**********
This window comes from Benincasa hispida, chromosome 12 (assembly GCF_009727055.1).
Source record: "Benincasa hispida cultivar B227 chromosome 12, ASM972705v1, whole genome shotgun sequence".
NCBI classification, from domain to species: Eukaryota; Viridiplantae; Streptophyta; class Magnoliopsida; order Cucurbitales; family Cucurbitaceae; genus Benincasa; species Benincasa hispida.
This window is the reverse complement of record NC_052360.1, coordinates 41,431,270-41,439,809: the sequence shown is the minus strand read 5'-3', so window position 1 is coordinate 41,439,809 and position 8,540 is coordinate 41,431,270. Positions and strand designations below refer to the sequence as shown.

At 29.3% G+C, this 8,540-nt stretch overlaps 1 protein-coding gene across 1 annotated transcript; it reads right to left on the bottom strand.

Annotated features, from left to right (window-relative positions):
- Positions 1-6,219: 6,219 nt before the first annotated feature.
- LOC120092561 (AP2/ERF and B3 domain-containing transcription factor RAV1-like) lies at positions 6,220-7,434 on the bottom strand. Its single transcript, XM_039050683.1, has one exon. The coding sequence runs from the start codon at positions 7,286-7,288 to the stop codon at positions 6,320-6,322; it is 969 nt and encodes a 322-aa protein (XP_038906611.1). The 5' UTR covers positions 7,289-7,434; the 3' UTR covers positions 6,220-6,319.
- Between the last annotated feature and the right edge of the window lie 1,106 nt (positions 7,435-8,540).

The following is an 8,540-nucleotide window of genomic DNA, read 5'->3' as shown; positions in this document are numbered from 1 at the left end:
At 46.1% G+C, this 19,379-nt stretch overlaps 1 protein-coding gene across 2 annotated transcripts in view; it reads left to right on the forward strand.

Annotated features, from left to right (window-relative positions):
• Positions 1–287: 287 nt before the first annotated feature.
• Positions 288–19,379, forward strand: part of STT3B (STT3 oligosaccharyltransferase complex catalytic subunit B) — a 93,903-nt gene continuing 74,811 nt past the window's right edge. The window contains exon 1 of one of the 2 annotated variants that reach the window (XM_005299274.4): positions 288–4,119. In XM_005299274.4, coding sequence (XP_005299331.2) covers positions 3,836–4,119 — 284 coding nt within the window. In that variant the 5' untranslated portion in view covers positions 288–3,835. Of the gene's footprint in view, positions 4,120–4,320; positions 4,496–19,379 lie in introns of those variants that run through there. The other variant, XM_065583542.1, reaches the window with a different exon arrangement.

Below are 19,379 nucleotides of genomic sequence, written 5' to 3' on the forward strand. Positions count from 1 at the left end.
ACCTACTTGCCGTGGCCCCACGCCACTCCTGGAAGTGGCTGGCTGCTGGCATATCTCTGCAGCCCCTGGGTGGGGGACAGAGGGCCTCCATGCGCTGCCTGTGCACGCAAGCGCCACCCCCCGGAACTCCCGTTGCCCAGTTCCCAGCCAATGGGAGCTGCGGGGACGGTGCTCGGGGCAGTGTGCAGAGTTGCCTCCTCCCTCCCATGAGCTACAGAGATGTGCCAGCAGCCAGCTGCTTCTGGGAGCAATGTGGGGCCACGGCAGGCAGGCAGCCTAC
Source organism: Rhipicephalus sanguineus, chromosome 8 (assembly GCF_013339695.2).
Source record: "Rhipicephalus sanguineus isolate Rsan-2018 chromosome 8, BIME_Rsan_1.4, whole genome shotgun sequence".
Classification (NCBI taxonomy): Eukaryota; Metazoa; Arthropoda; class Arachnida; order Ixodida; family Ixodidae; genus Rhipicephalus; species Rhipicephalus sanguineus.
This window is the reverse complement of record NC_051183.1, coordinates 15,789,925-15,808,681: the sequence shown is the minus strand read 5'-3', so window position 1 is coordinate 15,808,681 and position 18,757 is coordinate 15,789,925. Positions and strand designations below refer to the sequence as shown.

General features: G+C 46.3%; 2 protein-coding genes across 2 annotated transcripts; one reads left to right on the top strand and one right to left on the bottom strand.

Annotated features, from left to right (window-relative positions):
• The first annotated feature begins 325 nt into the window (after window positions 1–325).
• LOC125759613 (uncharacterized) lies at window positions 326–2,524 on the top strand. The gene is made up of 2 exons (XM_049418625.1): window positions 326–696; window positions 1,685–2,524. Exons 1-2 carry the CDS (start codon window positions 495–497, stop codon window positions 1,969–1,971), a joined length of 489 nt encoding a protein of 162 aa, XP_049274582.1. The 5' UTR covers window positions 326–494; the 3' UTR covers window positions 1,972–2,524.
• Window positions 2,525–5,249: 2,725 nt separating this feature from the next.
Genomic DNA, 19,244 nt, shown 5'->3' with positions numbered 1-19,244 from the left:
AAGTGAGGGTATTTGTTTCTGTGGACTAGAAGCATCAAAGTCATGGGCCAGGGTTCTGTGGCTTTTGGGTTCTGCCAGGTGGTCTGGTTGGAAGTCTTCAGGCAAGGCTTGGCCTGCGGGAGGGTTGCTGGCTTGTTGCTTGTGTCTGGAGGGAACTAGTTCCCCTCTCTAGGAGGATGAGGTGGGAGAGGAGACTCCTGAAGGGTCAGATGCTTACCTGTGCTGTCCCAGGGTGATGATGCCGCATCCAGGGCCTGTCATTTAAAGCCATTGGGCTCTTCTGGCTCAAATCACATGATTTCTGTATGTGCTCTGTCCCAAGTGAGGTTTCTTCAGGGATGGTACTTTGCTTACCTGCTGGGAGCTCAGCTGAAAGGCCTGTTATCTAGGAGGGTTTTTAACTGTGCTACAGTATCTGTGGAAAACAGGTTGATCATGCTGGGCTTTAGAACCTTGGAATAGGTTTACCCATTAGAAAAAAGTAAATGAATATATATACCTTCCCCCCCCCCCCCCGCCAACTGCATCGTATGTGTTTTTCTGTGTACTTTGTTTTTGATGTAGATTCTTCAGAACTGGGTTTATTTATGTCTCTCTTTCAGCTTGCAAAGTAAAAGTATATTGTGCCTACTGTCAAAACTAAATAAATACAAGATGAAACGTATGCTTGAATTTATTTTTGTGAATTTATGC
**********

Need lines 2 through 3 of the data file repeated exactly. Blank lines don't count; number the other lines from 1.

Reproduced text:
Source record: "Benincasa hispida cultivar B227 chromosome 12, ASM972705v1, whole genome shotgun sequence".
NCBI classification, from domain to species: Eukaryota; Viridiplantae; Streptophyta; class Magnoliopsida; order Cucurbitales; family Cucurbitaceae; genus Benincasa; species Benincasa hispida.